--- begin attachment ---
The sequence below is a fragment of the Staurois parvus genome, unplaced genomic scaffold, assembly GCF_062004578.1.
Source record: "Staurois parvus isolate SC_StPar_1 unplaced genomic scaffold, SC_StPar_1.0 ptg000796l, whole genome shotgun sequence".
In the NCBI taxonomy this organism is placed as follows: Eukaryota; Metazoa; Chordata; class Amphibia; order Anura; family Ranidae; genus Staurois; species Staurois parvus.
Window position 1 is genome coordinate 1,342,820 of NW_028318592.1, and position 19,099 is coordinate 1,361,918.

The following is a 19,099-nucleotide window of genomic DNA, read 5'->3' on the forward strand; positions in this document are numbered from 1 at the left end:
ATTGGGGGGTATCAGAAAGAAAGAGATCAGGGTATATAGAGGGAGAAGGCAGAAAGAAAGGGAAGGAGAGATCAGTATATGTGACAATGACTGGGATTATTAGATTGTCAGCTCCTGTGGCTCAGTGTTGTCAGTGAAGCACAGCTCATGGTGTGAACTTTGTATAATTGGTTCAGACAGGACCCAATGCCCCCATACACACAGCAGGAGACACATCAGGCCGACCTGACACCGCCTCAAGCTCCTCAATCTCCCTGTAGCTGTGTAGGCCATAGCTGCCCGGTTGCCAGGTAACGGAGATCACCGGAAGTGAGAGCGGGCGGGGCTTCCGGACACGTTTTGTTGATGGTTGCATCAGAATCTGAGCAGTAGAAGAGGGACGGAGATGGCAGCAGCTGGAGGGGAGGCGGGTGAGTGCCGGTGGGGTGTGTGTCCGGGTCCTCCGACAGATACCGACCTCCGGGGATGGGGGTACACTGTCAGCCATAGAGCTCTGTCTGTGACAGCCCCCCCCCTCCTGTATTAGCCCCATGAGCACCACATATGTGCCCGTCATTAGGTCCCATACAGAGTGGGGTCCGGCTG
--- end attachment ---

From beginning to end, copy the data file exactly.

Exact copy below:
The sequence below is a fragment of the Staurois parvus genome, unplaced genomic scaffold, assembly GCF_062004578.1.
Source record: "Staurois parvus isolate SC_StPar_1 unplaced genomic scaffold, SC_StPar_1.0 ptg000796l, whole genome shotgun sequence".
In the NCBI taxonomy this organism is placed as follows: Eukaryota; Metazoa; Chordata; class Amphibia; order Anura; family Ranidae; genus Staurois; species Staurois parvus.
Window position 1 is genome coordinate 1,342,820 of NW_028318592.1, and position 19,099 is coordinate 1,361,918.

The following is a 19,099-nucleotide window of genomic DNA, read 5'->3' on the forward strand; positions in this document are numbered from 1 at the left end:
ATTGGGGGGTATCAGAAAGAAAGAGATCAGGGTATATAGAGGGAGAAGGCAGAAAGAAAGGGAAGGAGAGATCAGTATATGTGACAATGACTGGGATTATTAGATTGTCAGCTCCTGTGGCTCAGTGTTGTCAGTGAAGCACAGCTCATGGTGTGAACTTTGTATAATTGGTTCAGACAGGACCCAATGCCCCCATACACACAGCAGGAGACACATCAGGCCGACCTGACACCGCCTCAAGCTCCTCAATCTCCCTGTAGCTGTGTAGGCCATAGCTGCCCGGTTGCCAGGTAACGGAGATCACCGGAAGTGAGAGCGGGCGGGGCTTCCGGACACGTTTTGTTGATGGTTGCATCAGAATCTGAGCAGTAGAAGAGGGACGGAGATGGCAGCAGCTGGAGGGGAGGCGGGTGAGTGCCGGTGGGGTGTGTGTCCGGGTCCTCCGACAGATACCGACCTCCGGGGATGGGGGTACACTGTCAGCCATAGAGCTCTGTCTGTGACAGCCCCCCCCCTCCTGTATTAGCCCCATGAGCACCACATATGTGCCCGTCATTAGGTCCCATACAGAGTGGGGTCCGGCTG